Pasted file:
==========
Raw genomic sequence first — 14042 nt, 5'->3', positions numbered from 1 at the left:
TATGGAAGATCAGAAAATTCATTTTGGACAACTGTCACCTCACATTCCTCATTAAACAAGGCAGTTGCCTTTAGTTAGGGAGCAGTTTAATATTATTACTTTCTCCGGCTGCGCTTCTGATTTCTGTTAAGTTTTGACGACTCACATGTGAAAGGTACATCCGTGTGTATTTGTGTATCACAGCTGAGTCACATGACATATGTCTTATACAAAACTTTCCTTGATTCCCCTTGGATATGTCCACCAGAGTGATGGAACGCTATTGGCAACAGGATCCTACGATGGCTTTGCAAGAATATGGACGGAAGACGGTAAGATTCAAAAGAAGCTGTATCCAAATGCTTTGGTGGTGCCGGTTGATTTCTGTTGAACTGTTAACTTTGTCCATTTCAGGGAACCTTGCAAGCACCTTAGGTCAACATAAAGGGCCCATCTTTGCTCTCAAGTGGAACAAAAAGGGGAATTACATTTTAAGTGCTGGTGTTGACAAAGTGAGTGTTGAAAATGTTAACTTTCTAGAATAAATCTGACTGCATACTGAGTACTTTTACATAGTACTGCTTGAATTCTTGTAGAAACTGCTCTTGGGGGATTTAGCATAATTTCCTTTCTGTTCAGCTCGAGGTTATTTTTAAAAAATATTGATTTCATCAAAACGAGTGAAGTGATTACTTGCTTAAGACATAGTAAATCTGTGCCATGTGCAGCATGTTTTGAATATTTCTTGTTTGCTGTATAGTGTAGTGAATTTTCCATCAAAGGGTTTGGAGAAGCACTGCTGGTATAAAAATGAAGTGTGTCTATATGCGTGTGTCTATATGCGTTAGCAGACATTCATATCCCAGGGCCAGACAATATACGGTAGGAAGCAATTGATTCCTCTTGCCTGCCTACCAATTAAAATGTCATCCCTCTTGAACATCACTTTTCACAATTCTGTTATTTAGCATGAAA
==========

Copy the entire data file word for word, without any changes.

Raw genomic sequence first — 14042 nt, 5'->3', positions numbered from 1 at the left:
TATGGAAGATCAGAAAATTCATTTTGGACAACTGTCACCTCACATTCCTCATTAAACAAGGCAGTTGCCTTTAGTTAGGGAGCAGTTTAATATTATTACTTTCTCCGGCTGCGCTTCTGATTTCTGTTAAGTTTTGACGACTCACATGTGAAAGGTACATCCGTGTGTATTTGTGTATCACAGCTGAGTCACATGACATATGTCTTATACAAAACTTTCCTTGATTCCCCTTGGATATGTCCACCAGAGTGATGGAACGCTATTGGCAACAGGATCCTACGATGGCTTTGCAAGAATATGGACGGAAGACGGTAAGATTCAAAAGAAGCTGTATCCAAATGCTTTGGTGGTGCCGGTTGATTTCTGTTGAACTGTTAACTTTGTCCATTTCAGGGAACCTTGCAAGCACCTTAGGTCAACATAAAGGGCCCATCTTTGCTCTCAAGTGGAACAAAAAGGGGAATTACATTTTAAGTGCTGGTGTTGACAAAGTGAGTGTTGAAAATGTTAACTTTCTAGAATAAATCTGACTGCATACTGAGTACTTTTACATAGTACTGCTTGAATTCTTGTAGAAACTGCTCTTGGGGGATTTAGCATAATTTCCTTTCTGTTCAGCTCGAGGTTATTTTTAAAAAATATTGATTTCATCAAAACGAGTGAAGTGATTACTTGCTTAAGACATAGTAAATCTGTGCCATGTGCAGCATGTTTTGAATATTTCTTGTTTGCTGTATAGTGTAGTGAATTTTCCATCAAAGGGTTTGGAGAAGCACTGCTGGTATAAAAATGAAGTGTGTCTATATGCGTGTGTCTATATGCGTTAGCAGACATTCATATCCCAGGGCCAGACAATATACGGTAGGAAGCAATTGATTCCTCTTGCCTGCCTACCAATTAAAATGTCATCCCTCTTGAACATCACTTTTCACAATTCTGTTATTTAGCATGAAA